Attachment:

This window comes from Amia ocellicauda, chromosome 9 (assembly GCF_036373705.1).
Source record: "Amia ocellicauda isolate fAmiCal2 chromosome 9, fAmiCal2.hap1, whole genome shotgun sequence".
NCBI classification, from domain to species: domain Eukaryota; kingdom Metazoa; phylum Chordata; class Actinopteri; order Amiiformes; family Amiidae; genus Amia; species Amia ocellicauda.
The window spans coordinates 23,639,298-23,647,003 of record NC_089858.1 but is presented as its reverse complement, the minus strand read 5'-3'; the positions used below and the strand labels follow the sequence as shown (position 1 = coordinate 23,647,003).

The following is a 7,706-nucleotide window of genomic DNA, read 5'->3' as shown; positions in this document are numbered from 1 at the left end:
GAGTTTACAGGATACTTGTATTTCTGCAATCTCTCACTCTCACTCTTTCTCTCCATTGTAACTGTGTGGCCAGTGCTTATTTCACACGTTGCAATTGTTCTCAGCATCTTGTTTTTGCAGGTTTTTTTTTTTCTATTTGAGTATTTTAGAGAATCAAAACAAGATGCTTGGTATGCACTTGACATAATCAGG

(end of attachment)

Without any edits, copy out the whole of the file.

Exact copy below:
This window comes from Amia ocellicauda, chromosome 9 (assembly GCF_036373705.1).
Source record: "Amia ocellicauda isolate fAmiCal2 chromosome 9, fAmiCal2.hap1, whole genome shotgun sequence".
NCBI classification, from domain to species: domain Eukaryota; kingdom Metazoa; phylum Chordata; class Actinopteri; order Amiiformes; family Amiidae; genus Amia; species Amia ocellicauda.
The window spans coordinates 23,639,298-23,647,003 of record NC_089858.1 but is presented as its reverse complement, the minus strand read 5'-3'; the positions used below and the strand labels follow the sequence as shown (position 1 = coordinate 23,647,003).

The following is a 7,706-nucleotide window of genomic DNA, read 5'->3' as shown; positions in this document are numbered from 1 at the left end:
GAGTTTACAGGATACTTGTATTTCTGCAATCTCTCACTCTCACTCTTTCTCTCCATTGTAACTGTGTGGCCAGTGCTTATTTCACACGTTGCAATTGTTCTCAGCATCTTGTTTTTGCAGGTTTTTTTTTTTCTATTTGAGTATTTTAGAGAATCAAAACAAGATGCTTGGTATGCACTTGACATAATCAGG